researcher calls the study a dream come true. police are releasing the 911 tapes from inside that kansas city home that javon belcher fled. the linebacker killed his girlfriend before taking his own life. the heartbreaking 911 call paints a chaotic scene. listen as belcher's mother is in hysterics. >> she is still breathing. please hurry. >> she's been shot? >> yes. >> right now is she awake? >> kasandra stay with me. do you hear me? stay with me. >> so sad. a police officer later gets on the phone and tries to get information about belcher from his mother. >>> 27-year-old actor frankie munoz says he's happy to be alive after suffering a mini-stroke last week. he said he was riding his motorcycle in phoenix when he lost vision in one eye. and he felt his body go numb. he should be okay. wolf? still surprising. 27 years old, very puzzling. >> he's lucky to be alive, riding a motorcycle, has a stroke. thank was riding a motorcycle when he had the stroke. >>> one state is about to legalize marijuana smoking, but what could it mean for federal drug laws?♪ ou make me happy when skies are gray
today. should washington compromise or go over the cliff? joining us from bay city, michigan, democratic line. caller: i am calling in in reference to this. i think that we paid today. into social security for 40 years. they should not touch that. they should leave medicare alone. i would like to have a list of all the people that want these pork barrel things in. the names and states of the people who want this. we voted them in and they should be working for the people and not the party. >> where is your frustration level with regards to congress and the president? caller: the president should get off of his high horse and just renew the tax cuts and go on and cut these pork barrel things. one guy wants this from this state, one guy wants that from that state, i am tired of hearing this. >> we have gathered all of the information on our website. on our homepage we will continue to monitor what happens in the house and senate as lawmakers continued to move closer to the tax issue, something we talked about this morning on "washington journal." host: maya macguineas is heading up the fix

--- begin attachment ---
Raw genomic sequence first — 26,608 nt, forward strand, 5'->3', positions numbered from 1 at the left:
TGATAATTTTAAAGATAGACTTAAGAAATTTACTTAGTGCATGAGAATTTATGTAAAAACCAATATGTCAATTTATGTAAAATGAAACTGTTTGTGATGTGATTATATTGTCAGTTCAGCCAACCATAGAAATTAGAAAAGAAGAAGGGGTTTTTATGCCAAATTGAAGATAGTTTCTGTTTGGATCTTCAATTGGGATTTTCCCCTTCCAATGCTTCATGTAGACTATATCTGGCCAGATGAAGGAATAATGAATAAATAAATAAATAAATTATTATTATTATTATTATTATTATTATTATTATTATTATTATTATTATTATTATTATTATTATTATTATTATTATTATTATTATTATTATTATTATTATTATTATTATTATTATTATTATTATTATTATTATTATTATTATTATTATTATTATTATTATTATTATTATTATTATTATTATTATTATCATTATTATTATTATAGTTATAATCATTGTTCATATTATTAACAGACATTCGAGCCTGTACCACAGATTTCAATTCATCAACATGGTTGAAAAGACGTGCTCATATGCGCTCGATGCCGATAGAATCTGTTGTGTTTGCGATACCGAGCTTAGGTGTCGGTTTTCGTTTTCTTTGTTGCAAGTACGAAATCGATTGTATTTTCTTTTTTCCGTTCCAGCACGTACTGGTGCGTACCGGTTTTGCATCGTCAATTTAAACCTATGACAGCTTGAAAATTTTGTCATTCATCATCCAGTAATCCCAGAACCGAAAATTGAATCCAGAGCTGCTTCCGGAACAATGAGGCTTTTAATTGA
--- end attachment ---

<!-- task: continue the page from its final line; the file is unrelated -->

developed regulations. i heard the mayor of a fairly large city talk about what he had learned as a mayor. he had been a central government official before and he realized once you got there, a central government officials do not understand a lives of ordinary people. and then he had to watch the proceedings and the process of drafting the local administrative procedure regulation and he came to understand the importance of procedural justice. that was one of the first times in 35 or 40 years of going to china that i heard a chinese talk about procedural justice. the term is in the vocabulary. i think local experimentation may have the least helped in the increment the building of the change of legal culture. >> that is supposed to be one of the virtues of one of the american federal systems. the laboratories of the experiment. one problem with having the population of 1.3 billion, it is a large population. one virtue is that you can divided into provinces and you can have real experiments. try this over here and try that over there. that is a tremendous virtue. i read in your book, you h
city in 2008 that i spent a substantial amount of time in. i feel like i saw it in the beginning, during and after the surge. the most recent trip back was over a year ago it was primarily to interview officials in the government that did give me a lot of their time. host: michael gordon has reported in war zones in afghanistan and panama. he was based in moscow for four years. we will go to ron from ohio on the independent line. caller: mr. gordon, do you feel the united states and the west have a misunderstanding of history as far as the tribal conflicts in that region? was there any attempt to point out to the muslim tribes and nations that we did go into bosnia to defend muslims? guest: i think the caller makes a number of interesting points. i am a journalist. i am not an advocate for the american government. there was criticism that the united states somehow oppressed muslims. if you look at the record in the bosnian conflict, the united states led a nato intervention to protect bosnian muslims against serbian aggression. in afghanistan, one could argue the toppling of the
Search Results 0 to 26 of about 27 (some duplicates have been removed)